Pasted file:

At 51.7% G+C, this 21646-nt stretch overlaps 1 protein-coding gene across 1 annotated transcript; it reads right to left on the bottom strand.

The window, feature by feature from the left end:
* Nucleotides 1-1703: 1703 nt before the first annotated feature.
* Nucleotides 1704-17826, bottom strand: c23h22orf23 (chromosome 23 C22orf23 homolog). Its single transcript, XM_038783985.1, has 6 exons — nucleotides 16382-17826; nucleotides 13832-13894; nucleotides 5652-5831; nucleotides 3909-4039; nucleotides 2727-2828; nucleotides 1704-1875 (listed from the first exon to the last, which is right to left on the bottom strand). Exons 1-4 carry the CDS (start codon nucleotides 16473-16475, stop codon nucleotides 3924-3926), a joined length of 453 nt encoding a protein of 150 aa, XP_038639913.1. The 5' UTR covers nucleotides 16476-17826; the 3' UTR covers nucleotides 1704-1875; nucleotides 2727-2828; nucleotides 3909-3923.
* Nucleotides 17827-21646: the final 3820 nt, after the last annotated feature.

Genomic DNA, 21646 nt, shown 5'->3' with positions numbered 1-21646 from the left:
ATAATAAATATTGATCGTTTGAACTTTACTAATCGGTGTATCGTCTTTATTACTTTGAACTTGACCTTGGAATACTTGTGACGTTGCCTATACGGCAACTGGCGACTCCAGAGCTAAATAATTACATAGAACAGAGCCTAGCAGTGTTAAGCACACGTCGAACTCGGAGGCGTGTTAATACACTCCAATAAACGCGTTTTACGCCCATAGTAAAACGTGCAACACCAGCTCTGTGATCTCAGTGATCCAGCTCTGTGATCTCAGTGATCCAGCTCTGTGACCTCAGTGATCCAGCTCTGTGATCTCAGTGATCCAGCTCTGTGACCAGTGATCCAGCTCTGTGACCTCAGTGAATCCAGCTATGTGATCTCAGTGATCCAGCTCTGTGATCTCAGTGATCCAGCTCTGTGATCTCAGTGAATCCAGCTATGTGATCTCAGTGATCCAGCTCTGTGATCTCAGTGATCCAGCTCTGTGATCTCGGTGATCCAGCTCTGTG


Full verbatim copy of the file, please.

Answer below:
At 51.7% G+C, this 21646-nt stretch overlaps 1 protein-coding gene across 1 annotated transcript; it reads right to left on the bottom strand.

The window, feature by feature from the left end:
* Nucleotides 1-1703: 1703 nt before the first annotated feature.
* Nucleotides 1704-17826, bottom strand: c23h22orf23 (chromosome 23 C22orf23 homolog). Its single transcript, XM_038783985.1, has 6 exons — nucleotides 16382-17826; nucleotides 13832-13894; nucleotides 5652-5831; nucleotides 3909-4039; nucleotides 2727-2828; nucleotides 1704-1875 (listed from the first exon to the last, which is right to left on the bottom strand). Exons 1-4 carry the CDS (start codon nucleotides 16473-16475, stop codon nucleotides 3924-3926), a joined length of 453 nt encoding a protein of 150 aa, XP_038639913.1. The 5' UTR covers nucleotides 16476-17826; the 3' UTR covers nucleotides 1704-1875; nucleotides 2727-2828; nucleotides 3909-3923.
* Nucleotides 17827-21646: the final 3820 nt, after the last annotated feature.

Genomic DNA, 21646 nt, shown 5'->3' with positions numbered 1-21646 from the left:
ATAATAAATATTGATCGTTTGAACTTTACTAATCGGTGTATCGTCTTTATTACTTTGAACTTGACCTTGGAATACTTGTGACGTTGCCTATACGGCAACTGGCGACTCCAGAGCTAAATAATTACATAGAACAGAGCCTAGCAGTGTTAAGCACACGTCGAACTCGGAGGCGTGTTAATACACTCCAATAAACGCGTTTTACGCCCATAGTAAAACGTGCAACACCAGCTCTGTGATCTCAGTGATCCAGCTCTGTGATCTCAGTGATCCAGCTCTGTGACCTCAGTGATCCAGCTCTGTGATCTCAGTGATCCAGCTCTGTGACCAGTGATCCAGCTCTGTGACCTCAGTGAATCCAGCTATGTGATCTCAGTGATCCAGCTCTGTGATCTCAGTGATCCAGCTCTGTGATCTCAGTGAATCCAGCTATGTGATCTCAGTGATCCAGCTCTGTGATCTCAGTGATCCAGCTCTGTGATCTCGGTGATCCAGCTCTGTG